Author: Austen, Jane
Difficulty rating: Pride and Prejudice
Deliciousness rating: Exceeds Expectations
On one side was a table occupied by some chattering girls, cutting up silk and gold paper; and on the other were tressels and trays, bending under the weight of brawn and cold pies, where riotous boys were holding high revel; the whole completed by a roaring Christmas fire, which seemed determined to be heard, in spite of all the noise of the others (Austen 470).
It was our last meeting of the Jane Austen Book Club at Alpine Library, and we had saved everyone’s favorite for last: Persuasion. I think many a culinary historian and fan bemoan the fact that there are really very few specific foods that are mentioned in Jane Austen novels, thereby making meals difficult to theme. In the whole of Persuasion, brawn and cold pies were the only food reference that I could find. I Googled “brawn” and immediately decided I was never going to make that shit ever (since the recipes involved boiling a pig’s whole head). And that left pie! Mincemeat pies would have made sense, but I wasn’t really feeling them in September. I also looked at Yorkshire Christmas pie but had to give that up as beyond our interest, skill, and time allowance — you basically have to make your own turducken, but with wild game that’s harder to come by, and cover it in super-fancy crust. Yeah, no. So what did I do but e-mail my favorite culinary historian, Dr. Annie Gray, who responded with her usual delightfulness to my plea for advice, despite being on a vacation filled with cheese and poutine:
Pies — the world is your oyster! I’d use a rich shortcrust pastry and a pie mould (or springform cake tin), but you can use a hot water crust. There are fiddly techniques for properly lining the mould, but basically you need to squish the pastry outward and not roll it — it needs overworking. For the inside, I tend to line it with good sausage meat, then layer in meat (chicken is good), and ham and mushroom until it’s full, then lid on, make a good airhole and put a crown of pastry round it to stop it bubbling, and decorate the hell out of it. Bake 1.5-2hrs and use a digital probe to check the temperature … Keep the seasoning levels up and if you want to serve cold, you can add some strong meat stock with a hefty lot of gelatine in (pour down air hole when cold) just to solidify matters. Good luck!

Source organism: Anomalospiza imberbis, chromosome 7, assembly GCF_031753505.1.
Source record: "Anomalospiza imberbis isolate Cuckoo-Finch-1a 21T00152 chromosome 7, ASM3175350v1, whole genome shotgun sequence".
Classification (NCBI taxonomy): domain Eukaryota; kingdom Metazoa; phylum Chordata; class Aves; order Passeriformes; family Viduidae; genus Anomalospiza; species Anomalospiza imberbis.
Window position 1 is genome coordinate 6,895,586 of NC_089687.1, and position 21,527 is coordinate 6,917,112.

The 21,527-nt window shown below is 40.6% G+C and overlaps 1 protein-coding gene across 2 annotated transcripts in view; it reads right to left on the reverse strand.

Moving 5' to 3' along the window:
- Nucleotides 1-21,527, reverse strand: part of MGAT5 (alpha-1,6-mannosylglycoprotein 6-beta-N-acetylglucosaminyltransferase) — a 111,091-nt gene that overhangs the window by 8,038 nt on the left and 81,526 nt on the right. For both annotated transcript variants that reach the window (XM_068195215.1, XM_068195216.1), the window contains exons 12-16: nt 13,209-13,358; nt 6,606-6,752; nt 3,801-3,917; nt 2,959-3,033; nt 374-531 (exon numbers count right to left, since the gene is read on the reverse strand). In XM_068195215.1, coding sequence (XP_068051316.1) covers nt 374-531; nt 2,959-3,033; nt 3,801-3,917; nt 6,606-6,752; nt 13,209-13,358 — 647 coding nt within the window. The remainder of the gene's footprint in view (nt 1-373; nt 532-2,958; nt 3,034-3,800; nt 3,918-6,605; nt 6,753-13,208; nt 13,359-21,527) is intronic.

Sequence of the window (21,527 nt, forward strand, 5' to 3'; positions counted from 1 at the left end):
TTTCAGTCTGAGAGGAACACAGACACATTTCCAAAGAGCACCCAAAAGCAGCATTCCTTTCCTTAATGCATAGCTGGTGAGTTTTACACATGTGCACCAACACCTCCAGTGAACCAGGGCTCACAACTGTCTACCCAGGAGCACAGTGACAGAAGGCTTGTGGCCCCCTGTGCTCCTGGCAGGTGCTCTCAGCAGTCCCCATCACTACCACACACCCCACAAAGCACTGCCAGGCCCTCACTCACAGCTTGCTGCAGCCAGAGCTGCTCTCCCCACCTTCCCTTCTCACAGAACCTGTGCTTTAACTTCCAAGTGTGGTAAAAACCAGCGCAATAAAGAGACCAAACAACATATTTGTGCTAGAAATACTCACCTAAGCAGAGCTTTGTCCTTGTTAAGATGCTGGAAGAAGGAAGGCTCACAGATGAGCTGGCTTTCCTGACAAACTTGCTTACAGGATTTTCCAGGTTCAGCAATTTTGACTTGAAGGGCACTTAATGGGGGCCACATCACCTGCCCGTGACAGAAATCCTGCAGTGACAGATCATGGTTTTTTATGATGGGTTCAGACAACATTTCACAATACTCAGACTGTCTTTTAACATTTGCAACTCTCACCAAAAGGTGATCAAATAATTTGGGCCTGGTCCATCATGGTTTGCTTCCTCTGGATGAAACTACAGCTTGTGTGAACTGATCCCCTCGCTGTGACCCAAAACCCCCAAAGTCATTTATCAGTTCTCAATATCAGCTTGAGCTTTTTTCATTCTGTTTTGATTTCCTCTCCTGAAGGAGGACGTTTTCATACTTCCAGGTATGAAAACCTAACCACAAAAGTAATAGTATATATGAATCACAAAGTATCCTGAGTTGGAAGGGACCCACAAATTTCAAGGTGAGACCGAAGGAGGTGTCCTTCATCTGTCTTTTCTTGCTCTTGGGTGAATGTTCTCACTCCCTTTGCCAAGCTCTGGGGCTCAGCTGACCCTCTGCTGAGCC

Did it measure up?
Who doesn’t love a good cold meat pie? Okay, lots of people, but I personally can see why meat pies were often a centerpiece at a holiday supper. Sure, our pie’s jellied stock didn’t set; I wish we’d put even more hard-boiled eggs as a center layer; and the crust was accidentally crimped onto the pan instead of tucking it in, so Jenne had to slice around the edges to get the pie out of the pan, thereby destroying its perfectly scalloped circumference. But all these little details didn’t matter because the meat pie certainly tasted nice and looked MAJESTIC on our tea table.
THE MUSGROVES’ COLD PIE
Based on Dr. Annie Gray’s e-mail advice & this recipe from Genius Kitchen
Ingredients & Supplies Needed:
- 9″ x 3″ round pan with a removable bottom
- 90g lard, diced
- 90g salted butter, diced
- Scant 1 cup water
- 630g flour
- 1-1/2 tsp salt
- 2 medium eggs
- 1 egg, beaten, to glaze
- 3 large boneless chicken breasts, diced into 1/2-inch cubes
- 1 lb sausage meat (American breakfast sausage meat works well)
- 1 lb of diced ham
- 1 lb white mushrooms, thinly sliced
- 2 shallots, thinly sliced
- 2 tablespoons chopped fresh parsley
- 1 teaspoon chopped fresh sage
- 1 teaspoon chopped fresh thyme + extra sprigs to cook with mushrooms